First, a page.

In re Executive Message of the Governor, 478 N.W.2d 436 (Mich. 1991)
The Michigan Supreme Court declined to certify a question on the procedure to be used for legislative redistricting, in view of its appointment of a special panel of masters to submit a reapportionment plan to the Court should the Legislature fail to enact a plan by January 15, 1992.
In re Apportionment of the State Legislature - 1992, 439 Mich. 1203, 478 N.W.2d 437 (1991)
The Court appointed a three-judge special panel of masters to submit to the Court a plan for redistricting and reapportionment, should the Michigan Legislature and Governor fail to approve a law adopting a reapportionment plan. The Court did not give an opinion regarding the range of allowable population divergence within a reapportionment plan or regarding the application of the federal Voting Rights Act to a reapportionment plan.
In re Apportionment of the State Legislature - 1992, 439 Mich. 251, 483 N.W.2d 52 (1992), 439 Mich. 715, 486 N.W.2d 639 (1992)
The Court ruled the special masters' plan did not violate the Voting Rights Act on the basis of packing too many Black voters into some districts. The Court found that no remedy of the Voting Rights Act was required because a violation of the Act had not been proven by simply failing to maximize the number of minority-majority districts. Further, the Court adopted the special masters' redistricting plan in spite of the population divergence within the plan. The Court reasoned that the plan's objectives were to preserve county and municipal boundaries and minimize shifts of municipalities and voters, therefore justifying a divergence 16.4 percent.
City of Detroit v. Franklin, 800 F. Supp. 539 (E.D. Mich. 1992), aff'd 4 F.3d 1367 (6th Cir. 1993); cert. denied sub nom. City of Detroit v. Brown, 510 U.S. 1176 (1994)
Plaintiffs contended that the defendants violated the Constitution by undercounting the population of the City of Detroit, specifically undercounting minority populations generally and minority groups comprising a significant segment of Detroit's population. Plaintiffs argued that the Constitution and census laws required the Census Bureau to undertake affirmative actions to correct the miscount by making a statistical adjustment for the racially differential undercount, or in the alternative recount parts of the city door to door.
The Sixth Circuit affirmed the lower court's decision to grant summary judgment for defendants.
The Court first held that plaintiffs lacked standing based on an underrepresentation
claim, because the Michigan Legislature is not constitutionally compelled
to use the Bureau's census data. It was not the Census Bureau's actions
that injured plaintiff, but rather an intervening third party, such as
the Michigan Legislature and Congress that create the state and federal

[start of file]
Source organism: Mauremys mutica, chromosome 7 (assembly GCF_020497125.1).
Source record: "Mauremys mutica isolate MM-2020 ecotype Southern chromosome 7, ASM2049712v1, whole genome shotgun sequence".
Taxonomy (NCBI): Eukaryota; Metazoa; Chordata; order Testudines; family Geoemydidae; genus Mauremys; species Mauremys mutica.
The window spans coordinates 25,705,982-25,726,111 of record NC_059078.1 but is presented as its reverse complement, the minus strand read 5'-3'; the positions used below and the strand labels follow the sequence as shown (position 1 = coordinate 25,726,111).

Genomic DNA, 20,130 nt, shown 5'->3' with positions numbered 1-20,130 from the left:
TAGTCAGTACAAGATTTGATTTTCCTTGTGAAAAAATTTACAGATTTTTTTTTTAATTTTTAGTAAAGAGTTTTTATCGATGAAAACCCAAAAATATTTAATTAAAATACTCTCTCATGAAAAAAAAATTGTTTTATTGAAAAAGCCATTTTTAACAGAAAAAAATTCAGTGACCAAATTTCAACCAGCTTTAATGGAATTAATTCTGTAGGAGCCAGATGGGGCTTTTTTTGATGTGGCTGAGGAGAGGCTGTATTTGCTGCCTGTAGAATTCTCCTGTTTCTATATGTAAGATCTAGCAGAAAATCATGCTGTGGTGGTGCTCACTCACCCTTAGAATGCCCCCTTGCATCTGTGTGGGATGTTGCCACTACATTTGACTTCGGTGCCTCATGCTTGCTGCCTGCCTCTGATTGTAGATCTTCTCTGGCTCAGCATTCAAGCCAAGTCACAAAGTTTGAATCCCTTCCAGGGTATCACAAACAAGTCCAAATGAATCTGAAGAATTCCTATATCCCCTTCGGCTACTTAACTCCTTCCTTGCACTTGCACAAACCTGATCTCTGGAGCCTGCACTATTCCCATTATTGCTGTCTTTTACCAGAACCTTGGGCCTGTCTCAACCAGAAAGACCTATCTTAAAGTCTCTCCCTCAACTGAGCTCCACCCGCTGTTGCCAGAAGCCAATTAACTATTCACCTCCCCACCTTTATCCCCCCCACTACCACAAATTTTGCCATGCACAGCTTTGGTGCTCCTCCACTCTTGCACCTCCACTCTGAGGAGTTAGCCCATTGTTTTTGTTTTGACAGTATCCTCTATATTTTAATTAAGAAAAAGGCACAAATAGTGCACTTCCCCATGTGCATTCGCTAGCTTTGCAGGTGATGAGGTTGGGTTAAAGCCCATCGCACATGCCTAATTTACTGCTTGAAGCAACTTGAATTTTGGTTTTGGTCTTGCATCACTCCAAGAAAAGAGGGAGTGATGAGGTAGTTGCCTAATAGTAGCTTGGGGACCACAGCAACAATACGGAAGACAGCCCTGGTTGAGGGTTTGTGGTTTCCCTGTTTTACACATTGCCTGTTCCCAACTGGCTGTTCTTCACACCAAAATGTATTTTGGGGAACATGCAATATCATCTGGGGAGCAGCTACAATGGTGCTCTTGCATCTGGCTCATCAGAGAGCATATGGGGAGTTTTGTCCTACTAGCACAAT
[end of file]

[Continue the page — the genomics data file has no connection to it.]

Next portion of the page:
legislative districts and prescribe legislative spending.
The Court further held that although plaintiff's do have standing regarding their claim that the undercount will result in a loss of federal funds to the City of Detroit, the plaintiffs failed to demonstrate a genuine issue of material fact. Plaintiffs do not claim, and failed to show, that the Census Bureau deliberately set out to undercount the City of Detroit. The Court articulated that lawsuits are not founded on disagreement with the Census Bureau's statistical method when, as here, the Census Bureau's efforts to conduct an accurate count were extraordinary and that a door-to-door enumeration had not been done since the 1960s.
Lastly, the Court refused plaintiffs' demands that the Secretary be forced to provide the most accurate census practicable by adjusting the counts for the racially differential undercount.
Good v. Austin, 800 F. Supp. 551 (E.D. Mich. 1992); 800 F. Supp. 557 (E.D. Mich. 1992)
Both the Republican and Democratic parties submitted congressional redistricting plans for consideration. The Court agreed that both plans satisfied the mandatory constitutional and statutory criteria; however, the Court held neither plan satisfied the proper balance of the secondary criteria. Specifically "geographical compactness and preservation of the integrity of county, city, and township lines, to the extent reasonably possible, are paramount secondary criteria and serve important nonpartisan interests." The Court held that both the Republican and Democratic plans were corrupt with political considerations.
Van Straten v. Austin, No. 291-CV-194 (W.D. Mich.) consol. with Good v. Austin
NAACP v. Austin, 857 F. Supp. 560 (E.D. Mich. 1994)
Plaintiffs argued that because the Michigan Supreme Court did not force the acceptance of a redistricting plan that maximized the number of majority-minority Senate and House districts, the defendants intentionally violated the Constitution and federal Voting Rights Act. The Court disagreed, stating that the State is not required to "maximize black political power or influence." The Court continued by stating that failure to maximize the number of majority-minority districts, without more, is not enough to show intentional discrimination. Race cannot become the "sole defining characteristic" that determines a reapportionment plan.
Senator John Cherry
P.O. Box 30036
Lansing, MI 48909-7536